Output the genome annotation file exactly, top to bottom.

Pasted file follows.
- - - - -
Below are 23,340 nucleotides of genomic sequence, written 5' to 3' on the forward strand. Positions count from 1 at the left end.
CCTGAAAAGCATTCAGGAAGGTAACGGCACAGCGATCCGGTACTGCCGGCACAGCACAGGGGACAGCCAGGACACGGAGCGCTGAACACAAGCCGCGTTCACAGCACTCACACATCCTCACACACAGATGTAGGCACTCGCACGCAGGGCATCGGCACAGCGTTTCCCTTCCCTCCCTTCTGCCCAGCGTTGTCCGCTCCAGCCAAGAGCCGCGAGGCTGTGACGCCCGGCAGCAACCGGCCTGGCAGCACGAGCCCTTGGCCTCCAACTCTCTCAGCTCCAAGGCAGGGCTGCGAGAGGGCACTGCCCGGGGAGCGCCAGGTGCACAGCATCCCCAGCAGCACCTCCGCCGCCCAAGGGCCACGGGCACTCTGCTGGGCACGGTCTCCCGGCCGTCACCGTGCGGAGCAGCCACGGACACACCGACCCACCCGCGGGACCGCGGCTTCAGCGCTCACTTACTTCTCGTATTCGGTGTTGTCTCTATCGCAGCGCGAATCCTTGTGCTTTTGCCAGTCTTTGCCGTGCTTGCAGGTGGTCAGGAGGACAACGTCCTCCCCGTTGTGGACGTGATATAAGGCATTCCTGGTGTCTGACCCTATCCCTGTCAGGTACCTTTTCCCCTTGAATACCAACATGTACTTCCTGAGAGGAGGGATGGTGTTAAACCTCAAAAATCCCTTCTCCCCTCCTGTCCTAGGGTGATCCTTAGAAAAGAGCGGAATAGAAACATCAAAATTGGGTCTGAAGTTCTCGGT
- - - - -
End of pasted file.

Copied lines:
Below are 23,340 nucleotides of genomic sequence, written 5' to 3' on the forward strand. Positions count from 1 at the left end.
CCTGAAAAGCATTCAGGAAGGTAACGGCACAGCGATCCGGTACTGCCGGCACAGCACAGGGGACAGCCAGGACACGGAGCGCTGAACACAAGCCGCGTTCACAGCACTCACACATCCTCACACACAGATGTAGGCACTCGCACGCAGGGCATCGGCACAGCGTTTCCCTTCCCTCCCTTCTGCCCAGCGTTGTCCGCTCCAGCCAAGAGCCGCGAGGCTGTGACGCCCGGCAGCAACCGGCCTGGCAGCACGAGCCCTTGGCCTCCAACTCTCTCAGCTCCAAGGCAGGGCTGCGAGAGGGCACTGCCCGGGGAGCGCCAGGTGCACAGCATCCCCAGCAGCACCTCCGCCGCCCAAGGGCCACGGGCACTCTGCTGGGCACGGTCTCCCGGCCGTCACCGTGCGGAGCAGCCACGGACACACCGACCCACCCGCGGGACCGCGGCTTCAGCGCTCACTTACTTCTCGTATTCGGTGTTGTCTCTATCGCAGCGCGAATCCTTGTGCTTTTGCCAGTCTTTGCCGTGCTTGCAGGTGGTCAGGAGGACAACGTCCTCCCCGTTGTGGACGTGATATAAGGCATTCCTGGTGTCTGACCCTATCCCTGTCAGGTACCTTTTCCCCTTGAATACCAACATGTACTTCCTGAGAGGAGGGATGGTGTTAAACCTCAAAAATCCCTTCTCCCCTCCTGTCCTAGGGTGATCCTTAGAAAAGAGCGGAATAGAAACATCAAAATTGGGTCTGAAGTTCTCGGT